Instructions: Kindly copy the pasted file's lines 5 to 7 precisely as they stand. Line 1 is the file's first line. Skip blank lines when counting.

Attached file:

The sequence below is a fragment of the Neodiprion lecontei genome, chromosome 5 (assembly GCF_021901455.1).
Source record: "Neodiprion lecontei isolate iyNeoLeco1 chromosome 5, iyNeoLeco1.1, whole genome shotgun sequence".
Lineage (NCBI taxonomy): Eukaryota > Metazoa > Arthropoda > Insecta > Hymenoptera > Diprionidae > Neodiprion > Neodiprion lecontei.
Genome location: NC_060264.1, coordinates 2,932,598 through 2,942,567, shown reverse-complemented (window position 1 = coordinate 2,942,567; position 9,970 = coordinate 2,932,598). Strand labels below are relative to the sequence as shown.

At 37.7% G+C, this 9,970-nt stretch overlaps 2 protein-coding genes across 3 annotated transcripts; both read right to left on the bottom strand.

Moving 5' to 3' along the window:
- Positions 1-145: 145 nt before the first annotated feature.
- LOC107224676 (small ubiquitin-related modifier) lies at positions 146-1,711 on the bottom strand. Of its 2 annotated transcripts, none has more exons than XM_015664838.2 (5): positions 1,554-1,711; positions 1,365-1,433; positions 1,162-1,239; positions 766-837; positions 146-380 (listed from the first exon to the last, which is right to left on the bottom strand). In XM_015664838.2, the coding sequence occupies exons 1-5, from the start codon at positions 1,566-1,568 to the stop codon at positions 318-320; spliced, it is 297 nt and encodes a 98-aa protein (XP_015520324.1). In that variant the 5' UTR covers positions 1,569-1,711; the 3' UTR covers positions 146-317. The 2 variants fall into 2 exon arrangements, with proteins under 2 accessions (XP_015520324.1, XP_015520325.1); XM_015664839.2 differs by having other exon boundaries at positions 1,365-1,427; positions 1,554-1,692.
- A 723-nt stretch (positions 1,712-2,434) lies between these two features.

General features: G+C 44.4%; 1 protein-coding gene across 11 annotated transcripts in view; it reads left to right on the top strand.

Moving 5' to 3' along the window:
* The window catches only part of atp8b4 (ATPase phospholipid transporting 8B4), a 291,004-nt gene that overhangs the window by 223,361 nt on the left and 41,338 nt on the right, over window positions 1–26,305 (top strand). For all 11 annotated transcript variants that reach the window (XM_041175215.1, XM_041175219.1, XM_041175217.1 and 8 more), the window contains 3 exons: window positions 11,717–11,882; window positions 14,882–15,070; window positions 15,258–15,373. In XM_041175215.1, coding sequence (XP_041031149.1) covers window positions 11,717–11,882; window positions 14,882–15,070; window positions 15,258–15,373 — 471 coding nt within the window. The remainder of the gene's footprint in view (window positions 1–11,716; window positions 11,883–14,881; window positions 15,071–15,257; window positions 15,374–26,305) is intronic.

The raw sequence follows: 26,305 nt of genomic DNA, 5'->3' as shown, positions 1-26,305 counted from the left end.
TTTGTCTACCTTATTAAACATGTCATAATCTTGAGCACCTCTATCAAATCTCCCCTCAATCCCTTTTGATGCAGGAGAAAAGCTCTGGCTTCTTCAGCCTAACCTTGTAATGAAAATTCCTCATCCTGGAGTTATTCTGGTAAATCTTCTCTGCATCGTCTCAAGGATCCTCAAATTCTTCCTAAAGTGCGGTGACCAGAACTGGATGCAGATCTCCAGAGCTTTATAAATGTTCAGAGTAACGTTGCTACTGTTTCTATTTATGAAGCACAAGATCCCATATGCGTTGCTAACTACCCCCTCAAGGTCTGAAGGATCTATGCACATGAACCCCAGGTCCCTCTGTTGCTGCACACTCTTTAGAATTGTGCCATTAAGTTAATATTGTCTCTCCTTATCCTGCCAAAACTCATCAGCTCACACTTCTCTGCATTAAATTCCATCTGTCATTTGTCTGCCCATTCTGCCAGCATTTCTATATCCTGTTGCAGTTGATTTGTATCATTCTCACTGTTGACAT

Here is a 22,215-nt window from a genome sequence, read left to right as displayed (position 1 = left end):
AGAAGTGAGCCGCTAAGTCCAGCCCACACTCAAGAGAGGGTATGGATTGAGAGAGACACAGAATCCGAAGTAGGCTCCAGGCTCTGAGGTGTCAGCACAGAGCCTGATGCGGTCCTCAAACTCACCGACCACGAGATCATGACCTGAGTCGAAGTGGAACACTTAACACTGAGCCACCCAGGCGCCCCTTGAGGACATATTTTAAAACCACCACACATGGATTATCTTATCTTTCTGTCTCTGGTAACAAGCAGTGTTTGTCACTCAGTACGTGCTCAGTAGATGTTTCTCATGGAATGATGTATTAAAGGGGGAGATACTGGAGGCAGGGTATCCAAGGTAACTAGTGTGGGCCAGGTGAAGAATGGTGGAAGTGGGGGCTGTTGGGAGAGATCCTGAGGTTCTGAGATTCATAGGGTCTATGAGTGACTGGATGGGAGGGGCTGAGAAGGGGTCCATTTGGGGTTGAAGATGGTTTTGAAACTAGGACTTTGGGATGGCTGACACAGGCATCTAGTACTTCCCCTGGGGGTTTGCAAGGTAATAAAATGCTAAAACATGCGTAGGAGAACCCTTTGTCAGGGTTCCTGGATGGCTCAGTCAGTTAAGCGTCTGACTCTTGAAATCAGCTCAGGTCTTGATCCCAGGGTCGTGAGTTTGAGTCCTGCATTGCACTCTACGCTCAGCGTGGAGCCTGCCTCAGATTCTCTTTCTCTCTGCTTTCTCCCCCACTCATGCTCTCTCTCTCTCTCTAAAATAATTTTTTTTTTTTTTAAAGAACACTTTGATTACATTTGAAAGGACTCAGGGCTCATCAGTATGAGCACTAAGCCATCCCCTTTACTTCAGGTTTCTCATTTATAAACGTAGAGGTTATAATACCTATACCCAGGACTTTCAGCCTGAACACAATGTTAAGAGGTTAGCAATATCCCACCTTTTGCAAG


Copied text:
At 37.7% G+C, this 9,970-nt stretch overlaps 2 protein-coding genes across 3 annotated transcripts; both read right to left on the bottom strand.

Moving 5' to 3' along the window:
- Positions 1-145: 145 nt before the first annotated feature.